The Midas TAC 5-25×56 elevation knob’s features and design are common to all of the Athlons I have tested so far. They are 10mil per turn and feature Athlon’s particular zero stop system, as well as an outer knob with the mil graduation markings on it that can be repositioned. Repositioning the markings to read zero at the rifle’s zero is done in the common way. The outer knob pops off and can be repositioned after removal of a single screw in the top. This outer knob is toothed with enough teeth that its markings will properly line up with the actual detents instead of landing between as some others have done. The zero stop system is one that both Midas TAC scopes share with the Ares BTR but that I have not seen on other optics. As is common, the whole elevation knob on the Midas screws up and down as the adjustment it rotated. This attribute forms the basis of both the zero stop and the simple scribed turn indicator. The zero stop consists of a brass disc they refer to as the “zero stop locking plate” located under the removable outer adjustment sleeve. This disc can be repositioned using three set screws. So, basically, you zero the scope, remove the outer sleeve, loosen the set screws, and move the disc so that it is lying flat on the saddle with its stop protrusion immediately to the right of the stop protrusion on the scope saddle. You then gently tighten the set screws and replace the sleeve and its screw with the proper alignment of the zero. This zero stop is very inexpensive to make, in addition to being quite functional. It also has the same advantage as most plunger style systems in that you can set it independently of the markings to give you a few tenths of adjustment below the zero if you want. It is a well designed system and I’m a fan.

In testing, the scope tracked absolutely dead nuts from 0 up to 17.4mils, returned to zero fine, and then tracked down from zero right on the money to 17.1mils for a total travel of 34.5mils. This travel range is even a bit more than the already generous 32mils advertised. Unsurprisingly, the Midas TAC 5-25×56 also tracked fine to the 4mils each way that I can measure horizontally and showed no zero shift with adjustment of the parallax, diopter, or power ring. The parallax knob even showed exactly 100yds when focused at 100yds and those things are never right.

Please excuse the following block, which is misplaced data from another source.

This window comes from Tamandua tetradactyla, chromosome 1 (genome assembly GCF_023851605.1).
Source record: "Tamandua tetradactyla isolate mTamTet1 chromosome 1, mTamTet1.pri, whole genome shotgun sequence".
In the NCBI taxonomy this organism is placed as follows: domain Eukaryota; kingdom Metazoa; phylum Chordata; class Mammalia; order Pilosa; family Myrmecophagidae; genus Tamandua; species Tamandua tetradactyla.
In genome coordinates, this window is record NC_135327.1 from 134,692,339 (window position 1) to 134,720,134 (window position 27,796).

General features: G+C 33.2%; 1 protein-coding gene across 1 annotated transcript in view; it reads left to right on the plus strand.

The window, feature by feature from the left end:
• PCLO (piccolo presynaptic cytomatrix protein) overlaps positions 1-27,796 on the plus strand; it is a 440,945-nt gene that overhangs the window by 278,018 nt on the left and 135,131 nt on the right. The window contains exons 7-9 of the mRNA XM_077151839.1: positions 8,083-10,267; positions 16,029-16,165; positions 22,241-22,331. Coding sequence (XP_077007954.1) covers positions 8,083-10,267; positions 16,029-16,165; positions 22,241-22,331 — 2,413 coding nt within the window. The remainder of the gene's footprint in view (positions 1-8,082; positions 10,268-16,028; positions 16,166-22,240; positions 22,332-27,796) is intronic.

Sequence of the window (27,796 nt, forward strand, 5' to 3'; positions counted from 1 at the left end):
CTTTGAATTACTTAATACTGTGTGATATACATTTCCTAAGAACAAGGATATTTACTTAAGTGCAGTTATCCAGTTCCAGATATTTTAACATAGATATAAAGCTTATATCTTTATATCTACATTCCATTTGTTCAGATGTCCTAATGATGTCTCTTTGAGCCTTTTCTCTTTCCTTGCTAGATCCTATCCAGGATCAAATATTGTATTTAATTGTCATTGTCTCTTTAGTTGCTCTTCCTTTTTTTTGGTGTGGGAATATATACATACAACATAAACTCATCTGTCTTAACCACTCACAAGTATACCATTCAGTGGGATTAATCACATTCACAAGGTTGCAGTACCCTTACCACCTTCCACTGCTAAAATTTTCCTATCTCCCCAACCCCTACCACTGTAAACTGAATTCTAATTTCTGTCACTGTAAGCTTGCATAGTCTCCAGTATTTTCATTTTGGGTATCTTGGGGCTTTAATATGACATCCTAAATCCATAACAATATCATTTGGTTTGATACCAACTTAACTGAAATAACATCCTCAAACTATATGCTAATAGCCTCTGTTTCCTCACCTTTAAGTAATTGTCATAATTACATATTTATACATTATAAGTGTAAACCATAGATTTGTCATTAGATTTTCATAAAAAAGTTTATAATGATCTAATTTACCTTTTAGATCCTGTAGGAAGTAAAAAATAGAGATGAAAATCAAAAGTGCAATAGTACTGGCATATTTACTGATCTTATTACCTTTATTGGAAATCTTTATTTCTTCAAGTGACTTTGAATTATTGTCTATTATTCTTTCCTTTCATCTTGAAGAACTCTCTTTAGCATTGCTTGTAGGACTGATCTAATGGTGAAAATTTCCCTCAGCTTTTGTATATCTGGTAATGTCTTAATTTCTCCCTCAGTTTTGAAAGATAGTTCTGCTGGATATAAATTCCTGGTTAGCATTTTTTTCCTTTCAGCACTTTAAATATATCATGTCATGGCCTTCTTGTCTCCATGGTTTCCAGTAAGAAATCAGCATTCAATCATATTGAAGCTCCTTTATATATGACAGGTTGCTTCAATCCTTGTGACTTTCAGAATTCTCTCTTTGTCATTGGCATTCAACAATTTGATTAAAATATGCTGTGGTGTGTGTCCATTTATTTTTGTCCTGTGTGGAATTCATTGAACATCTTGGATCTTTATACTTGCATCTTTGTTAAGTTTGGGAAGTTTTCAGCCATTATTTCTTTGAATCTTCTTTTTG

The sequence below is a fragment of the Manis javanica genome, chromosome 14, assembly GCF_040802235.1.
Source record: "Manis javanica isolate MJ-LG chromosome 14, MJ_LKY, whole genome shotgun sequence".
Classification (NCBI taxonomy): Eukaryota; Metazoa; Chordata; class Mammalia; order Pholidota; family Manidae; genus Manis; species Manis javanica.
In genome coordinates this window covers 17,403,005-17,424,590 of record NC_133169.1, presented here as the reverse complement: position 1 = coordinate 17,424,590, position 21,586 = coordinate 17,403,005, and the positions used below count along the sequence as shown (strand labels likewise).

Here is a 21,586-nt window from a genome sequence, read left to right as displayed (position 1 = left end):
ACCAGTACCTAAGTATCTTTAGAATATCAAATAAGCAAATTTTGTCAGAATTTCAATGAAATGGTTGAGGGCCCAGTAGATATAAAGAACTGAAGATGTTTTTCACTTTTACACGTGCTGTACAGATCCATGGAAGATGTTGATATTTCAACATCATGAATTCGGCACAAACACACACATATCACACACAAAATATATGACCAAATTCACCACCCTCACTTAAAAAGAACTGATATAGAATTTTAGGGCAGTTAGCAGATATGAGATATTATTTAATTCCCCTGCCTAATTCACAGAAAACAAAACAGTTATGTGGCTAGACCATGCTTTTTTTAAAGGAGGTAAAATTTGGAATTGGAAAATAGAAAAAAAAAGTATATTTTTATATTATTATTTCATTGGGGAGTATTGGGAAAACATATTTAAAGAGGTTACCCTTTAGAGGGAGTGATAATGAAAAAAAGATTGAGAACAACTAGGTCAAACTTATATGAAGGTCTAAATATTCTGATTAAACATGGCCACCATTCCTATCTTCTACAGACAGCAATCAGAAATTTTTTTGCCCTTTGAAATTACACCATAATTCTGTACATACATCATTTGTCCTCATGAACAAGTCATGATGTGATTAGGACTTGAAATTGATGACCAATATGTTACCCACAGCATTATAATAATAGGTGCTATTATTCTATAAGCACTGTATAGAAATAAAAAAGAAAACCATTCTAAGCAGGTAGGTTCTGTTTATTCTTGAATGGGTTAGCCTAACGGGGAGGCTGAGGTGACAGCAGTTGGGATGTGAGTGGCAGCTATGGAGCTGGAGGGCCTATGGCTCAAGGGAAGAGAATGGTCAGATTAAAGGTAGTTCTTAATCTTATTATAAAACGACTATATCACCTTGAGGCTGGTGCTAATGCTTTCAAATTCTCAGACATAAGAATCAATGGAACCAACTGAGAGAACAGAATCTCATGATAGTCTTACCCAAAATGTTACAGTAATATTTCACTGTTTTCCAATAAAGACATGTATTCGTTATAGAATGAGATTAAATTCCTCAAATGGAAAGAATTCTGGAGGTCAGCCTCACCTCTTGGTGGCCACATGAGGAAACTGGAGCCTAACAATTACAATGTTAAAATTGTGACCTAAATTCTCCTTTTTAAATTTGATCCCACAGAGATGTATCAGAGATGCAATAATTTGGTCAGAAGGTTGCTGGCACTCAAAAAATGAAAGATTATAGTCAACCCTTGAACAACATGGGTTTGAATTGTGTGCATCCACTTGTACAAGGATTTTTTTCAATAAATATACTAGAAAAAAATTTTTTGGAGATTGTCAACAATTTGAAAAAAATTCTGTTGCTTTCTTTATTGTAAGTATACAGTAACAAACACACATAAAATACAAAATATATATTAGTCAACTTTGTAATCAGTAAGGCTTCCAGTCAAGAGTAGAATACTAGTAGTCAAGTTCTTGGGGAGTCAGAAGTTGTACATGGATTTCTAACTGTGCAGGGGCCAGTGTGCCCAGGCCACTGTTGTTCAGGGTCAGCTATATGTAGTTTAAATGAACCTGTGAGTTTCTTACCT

Athlon Midas TAC 5-25×56 during mechanical testing

Summary and Conclusion:

The pattern emerging with these Athlon scopes is that they are solid predictable performers with good value at their price points and with the most in-demand features. The quality control on the three scopes I have seen has been superb, as two of the three showed no measurable deviation at all from perfect in adjustment increment and the other was still better than average. Similarly, all three had properly sized reticles and none had cant of more than .5 degrees. This is a rather impressive record.

Optically, all the Athlons I have tested have met or exceeded my expectations. Overall, this one was the best performer, landing well on the higher performing half of all the sub $1K scopes tested. Larger 56mm scopes are not my favorite, as I typically see little gain for the extra size and weight of over 50mm scopes. In this case though, you do get significantly more elevation range, and the optical design itself is a little better optimized than either of its 50mm brethren.

The street price on this Midas TAC 5-25×56 is around $850, making it about the same as the Ares BTR 4.5-27×50 and ~$200 more than the Midas TAC 6-24×50. All three of these scopes make good arguments at their price points so I think that Athlon has done a pretty good job of the tricky work of product positioning. It is not hard to see why the company is having such success.

Here is Your Pro and Con Breakdown:

Pros:
– Optics are significantly better than average at the price and well optimized
– Tracked perfectly
– Properly sized reticle with very little cant
– Athlon’s QC is starting to look pretty superior
– Very simple effective zero stop that lets you chose travel below zero if you want.
– Full 10mil/turn knobs
– Superb 32mil elevation travel
– Reticle design in line with current trends
– Good warranty and reputation

Cons:
– 56mm objective does add size and weight
– You will occasionally lose click count on the “clicky” adjustments and need to look at the graduations.
– No illumination.
– Basically no extras like scope caps, sunshade, or bra
– Relatively new company with short, though good, track record

Testing methodology link

Athlon Midas TAC 5-25×56 (background on Kelbly’s Atlas rifle) with the Midas TAC 6-24×50 (foreground on Mesa Precision Arms Crux rifle)